said, he could not agree with the noble Lord in his Motion respecting training ships, because he believed that seamen would never submit to be compulsorily taxed for the purpose of providing a pension fund, more especially because the management of former pension funds had resulted so disastrously. The Motion, however, brought forward by the hon. Member for Hastings (Mr. T. Brassey) was one of an entirely different character. He (Mr. Gourley) held that it was the duty of the State, in order to secure for itself a proper supply of seamen, to provide in some form a pension fund for our Mercantile Marine; because they were, in the first place, liable to be impressed in time of war to fight the naval battles of the country, and formed at all times a nucleus for the equipment of the Royal Navy. During the Great War ending in 1815, it was computed that 100,000 merchant seamen were drawn from their regular employment to serve their country, and it was to them that we must look on any sudden emergency. There were several sources from which a seamen's pension fund might be provided. One was the surplus light dues. Those dues, levied from the merchant ships of this and other countries by the Trinity Board, brought in £340,000 a-year, and the surplus of £40,000 a-year might be well appropriated to a pension fund for seamen. The receipts of the Mercantile Marine offices were derived partly from seamen and partly from shipowners, and the surplus might be appropriated to the same object. Then the fines levied in police courts in connection with seafaring offences might, as in Prance, go towards such a fund, together with the proceeds of unclaimed wrecks and wages, and a certain portion of the Greenwich Hospital fund. By these sources of revenue about £100,000 per annum might be secured towards a seamen's pension fund. At the same time, he agreed in the necessity of establishing training ships at the various ports. That was one of the recommendations of the Manning Commission of 1859, and if it had been carried out not only would there be at the present moment a better supply, and especially a better description, of seamen, but also a more efficient Naval Reserve. There was an abundance of seamen—more, indeed, than were wanted—but, although there were many good seamen, there was a large supply of indifferent seamen. The other elements of our Mercantile Marine were Norwegians, Swedes, Prussians, Italians, Greeks, and Lascars; and the Peninsular and Oriental Company now navigated some of their ships by Indian seamen, who were not to be compared as seamen with the able seamen of this country, but who were sober men, and therefore navigated ships more safely. They were, however, not to be relied upon in case of emergency, and a captain had recently told him that in case of bad weather or collision, they would run below and make no effort to save either themselves or the ship. It was the character of our seamen that was of more importance than the number, and training ships and other means of providing them would be of little avail until we got rid of our drinking customs. In the ports of Liverpool and Portsmouth there were more public-houses by the side of the docks than in any other part of the Kingdom. The public-house was brought, as it were, to the very decks of the vessels, and until we got rid of this evil, and of its associations and consequences, we should never make our seamen what they ought to be. He would urge the serious consideration of the question of training ships, and while he agreed that a pension fund was necessary, he thought it ought not to be raised from the sailor by compulsion.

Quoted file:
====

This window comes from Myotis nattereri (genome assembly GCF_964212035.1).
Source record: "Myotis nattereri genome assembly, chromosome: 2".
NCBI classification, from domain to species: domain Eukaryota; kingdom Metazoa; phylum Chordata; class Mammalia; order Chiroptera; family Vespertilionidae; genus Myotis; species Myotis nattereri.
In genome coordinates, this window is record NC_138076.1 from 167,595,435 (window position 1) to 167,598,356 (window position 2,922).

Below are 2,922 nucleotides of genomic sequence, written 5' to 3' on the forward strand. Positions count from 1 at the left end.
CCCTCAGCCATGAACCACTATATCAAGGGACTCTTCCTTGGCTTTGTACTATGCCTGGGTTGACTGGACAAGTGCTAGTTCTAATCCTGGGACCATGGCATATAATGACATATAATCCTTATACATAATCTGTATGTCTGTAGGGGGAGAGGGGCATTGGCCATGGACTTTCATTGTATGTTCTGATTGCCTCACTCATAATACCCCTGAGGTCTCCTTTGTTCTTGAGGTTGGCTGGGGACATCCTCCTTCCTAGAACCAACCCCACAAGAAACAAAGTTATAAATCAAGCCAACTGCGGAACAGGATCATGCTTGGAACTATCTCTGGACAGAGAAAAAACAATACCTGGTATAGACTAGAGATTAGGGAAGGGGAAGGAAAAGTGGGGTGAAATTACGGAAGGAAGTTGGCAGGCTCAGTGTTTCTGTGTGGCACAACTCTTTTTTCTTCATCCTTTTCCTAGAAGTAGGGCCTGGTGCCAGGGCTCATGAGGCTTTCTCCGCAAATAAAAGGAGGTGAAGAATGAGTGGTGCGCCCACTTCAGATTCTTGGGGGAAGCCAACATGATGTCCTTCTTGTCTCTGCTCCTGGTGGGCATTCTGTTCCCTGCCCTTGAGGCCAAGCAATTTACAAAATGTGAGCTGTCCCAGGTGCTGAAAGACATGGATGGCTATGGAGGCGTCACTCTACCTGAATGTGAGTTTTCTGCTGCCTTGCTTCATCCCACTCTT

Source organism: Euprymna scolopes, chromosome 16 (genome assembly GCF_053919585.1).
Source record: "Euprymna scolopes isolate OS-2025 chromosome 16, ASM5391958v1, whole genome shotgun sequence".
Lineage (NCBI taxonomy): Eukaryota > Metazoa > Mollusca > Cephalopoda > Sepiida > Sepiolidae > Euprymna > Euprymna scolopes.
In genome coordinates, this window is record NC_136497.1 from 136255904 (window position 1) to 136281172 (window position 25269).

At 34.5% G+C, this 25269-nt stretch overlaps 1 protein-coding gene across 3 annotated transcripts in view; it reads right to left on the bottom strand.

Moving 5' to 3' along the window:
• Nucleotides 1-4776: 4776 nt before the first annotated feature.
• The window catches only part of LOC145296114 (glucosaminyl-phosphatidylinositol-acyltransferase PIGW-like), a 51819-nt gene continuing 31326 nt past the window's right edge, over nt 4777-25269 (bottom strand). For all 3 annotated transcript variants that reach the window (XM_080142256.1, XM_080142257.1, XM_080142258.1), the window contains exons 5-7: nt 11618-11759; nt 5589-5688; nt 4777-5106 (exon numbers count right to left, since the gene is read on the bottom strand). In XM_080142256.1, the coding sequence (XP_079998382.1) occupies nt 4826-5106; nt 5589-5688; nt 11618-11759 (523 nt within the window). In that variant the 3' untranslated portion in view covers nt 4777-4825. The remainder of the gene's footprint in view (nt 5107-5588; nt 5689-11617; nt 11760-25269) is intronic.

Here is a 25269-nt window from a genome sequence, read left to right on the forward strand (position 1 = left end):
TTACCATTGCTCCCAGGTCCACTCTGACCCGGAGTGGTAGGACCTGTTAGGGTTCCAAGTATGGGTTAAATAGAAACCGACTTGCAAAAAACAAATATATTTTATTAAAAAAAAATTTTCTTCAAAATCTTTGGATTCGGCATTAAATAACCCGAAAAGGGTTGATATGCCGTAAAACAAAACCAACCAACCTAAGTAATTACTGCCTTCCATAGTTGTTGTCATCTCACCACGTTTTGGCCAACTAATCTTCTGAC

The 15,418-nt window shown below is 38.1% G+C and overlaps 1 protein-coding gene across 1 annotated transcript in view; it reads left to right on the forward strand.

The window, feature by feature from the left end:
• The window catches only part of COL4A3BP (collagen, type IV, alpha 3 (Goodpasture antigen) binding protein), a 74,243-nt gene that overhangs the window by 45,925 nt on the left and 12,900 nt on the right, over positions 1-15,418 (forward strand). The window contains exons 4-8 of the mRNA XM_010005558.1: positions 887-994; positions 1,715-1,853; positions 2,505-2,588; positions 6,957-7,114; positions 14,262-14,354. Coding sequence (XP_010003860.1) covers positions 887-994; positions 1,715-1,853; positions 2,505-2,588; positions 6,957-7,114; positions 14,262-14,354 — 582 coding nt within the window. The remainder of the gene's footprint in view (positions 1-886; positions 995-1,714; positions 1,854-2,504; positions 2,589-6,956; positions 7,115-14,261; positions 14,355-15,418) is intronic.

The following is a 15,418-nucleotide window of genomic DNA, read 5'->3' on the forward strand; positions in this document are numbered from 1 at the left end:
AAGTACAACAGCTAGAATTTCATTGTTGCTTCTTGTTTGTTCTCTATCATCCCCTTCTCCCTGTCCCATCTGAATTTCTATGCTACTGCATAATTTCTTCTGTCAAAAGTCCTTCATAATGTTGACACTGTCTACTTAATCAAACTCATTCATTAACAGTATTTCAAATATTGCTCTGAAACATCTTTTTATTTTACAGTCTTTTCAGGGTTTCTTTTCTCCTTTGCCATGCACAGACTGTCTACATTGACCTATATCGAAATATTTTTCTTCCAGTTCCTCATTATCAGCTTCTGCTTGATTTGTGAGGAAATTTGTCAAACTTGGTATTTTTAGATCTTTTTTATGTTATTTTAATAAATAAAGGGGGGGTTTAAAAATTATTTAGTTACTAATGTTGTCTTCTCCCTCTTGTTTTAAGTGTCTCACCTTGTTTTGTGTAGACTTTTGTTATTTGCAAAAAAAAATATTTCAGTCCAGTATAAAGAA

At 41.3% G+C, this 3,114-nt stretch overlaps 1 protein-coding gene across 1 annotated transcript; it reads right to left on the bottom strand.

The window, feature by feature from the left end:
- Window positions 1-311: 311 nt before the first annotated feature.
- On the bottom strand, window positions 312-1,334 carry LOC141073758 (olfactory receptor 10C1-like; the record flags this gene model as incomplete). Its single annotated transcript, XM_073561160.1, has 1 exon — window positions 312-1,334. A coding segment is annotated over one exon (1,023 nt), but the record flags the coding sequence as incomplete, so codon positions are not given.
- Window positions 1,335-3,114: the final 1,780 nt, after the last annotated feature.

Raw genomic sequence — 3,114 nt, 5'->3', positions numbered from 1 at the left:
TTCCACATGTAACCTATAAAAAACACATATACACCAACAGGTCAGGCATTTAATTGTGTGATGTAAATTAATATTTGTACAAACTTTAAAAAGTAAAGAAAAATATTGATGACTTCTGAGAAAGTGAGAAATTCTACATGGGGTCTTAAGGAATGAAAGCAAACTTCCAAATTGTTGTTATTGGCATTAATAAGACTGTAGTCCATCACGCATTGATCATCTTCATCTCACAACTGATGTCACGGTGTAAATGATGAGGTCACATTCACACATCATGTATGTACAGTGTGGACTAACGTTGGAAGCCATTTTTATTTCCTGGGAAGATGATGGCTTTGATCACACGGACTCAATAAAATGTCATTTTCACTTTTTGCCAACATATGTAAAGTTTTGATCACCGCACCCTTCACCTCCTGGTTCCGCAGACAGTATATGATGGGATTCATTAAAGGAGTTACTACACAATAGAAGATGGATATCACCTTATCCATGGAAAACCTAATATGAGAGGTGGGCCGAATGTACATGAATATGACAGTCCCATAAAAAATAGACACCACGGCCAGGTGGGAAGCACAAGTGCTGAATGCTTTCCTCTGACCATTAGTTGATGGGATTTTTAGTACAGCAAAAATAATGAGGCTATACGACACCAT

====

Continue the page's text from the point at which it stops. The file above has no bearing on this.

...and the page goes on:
said, he would leave the President of the Board of Trade to deal with the question of pensions for seamen, but he might say that if shipowners were to adopt the system of the Navy and enter men for continuous public service, he thought the question of pensions might be settled. In the case of the great steamship companies there would be no difficulty in adopting such a system, and even by combination smaller shipowners might engage men for continuous service and make pensions part of the engagement. He rose, however, to make some observations on the subject of training ships for boys for the Mercantile Marine, and with regard to it, he would repeat the sentiments he had expressed on board the Conway at Liverpool, and state that he took the deepest interest in the establishment of training ships for the Mercantile Marine in the different ports; and to a deputation of shipowners he had expressed the willingness of the Government to promote the movement, and had stated what the Government might fairly be called upon to do. The question was one of Imperial interest as well as of interest to shipowners, for the Government naturally looked to the men of the Mercantile Marine as their Reserve in case of war, and it was therefore perfectly fair that the Imperial Treasury should bear a proportion of the cost of training boys for the Mercantile Marine. Those who were anxious to see the establishment of training ships were of opinion that the Government should bear a large portion of the expense, and he admitted that the Government ought to bear its due share; but he could not admit that a due share would be anything like the larger part of the cost. He could not endorse the opinion that the Government ought to maintain 100 boys in each ship, unless, indeed, they could get from each ship 100 boys for the Navy; but he was willing to adopt the principle of payment by results, and he had conveyed to the shipowners the willingness of the Admiralty to pay £25 for each boy who actually joined the Navy, that being the sum mentioned in the Report of the Manning Commission as the cost of the maintenance of each boy, and £3 a-head for those who joined the Naval Reserve. He thought also the Admiralty might be called upon to provide ships, but instead of beginning with 12 or six, he should be glad to make a beginning with three in the first year, and to go on increasing them year by year till they had a sufficient number of ships for the different parts of the country. These were all the charges that he thought Imperial funds ought to bear. He was surprised that shipowners did not see that their interests were involved in promoting the movement. It could not be started and maintained unless they would put their hands into their pockets, either voluntarily or by the payment of a tax to be imposed by Act of Parliament. He could not but think they would find it to their advantage to incur the necessary outlay, because they would diminish their losses by providing a better class of men to navigate their ships. He felt sure the investment would be a paying one, and that they would reap the advantage. Concurring in the view of the noble Lord the Member for South Northumberland (Lord Eslington) that boys should be trained while young for the Naval Reserve, he had established a third class of boys, and he had intimated to the different training ships that the Admiralty were prepared to receive boys in that class, making a payment of £3 a-head, and entering them as soon as they joined a mercantile ship on leaving the training ship. In addition to the payment to the ship the Admiralty had undertaken to find each boy a suit of clothes. He thought this would be the means of increasing the Naval Reserve, which was in a more flourishing condition now than it had been for some time.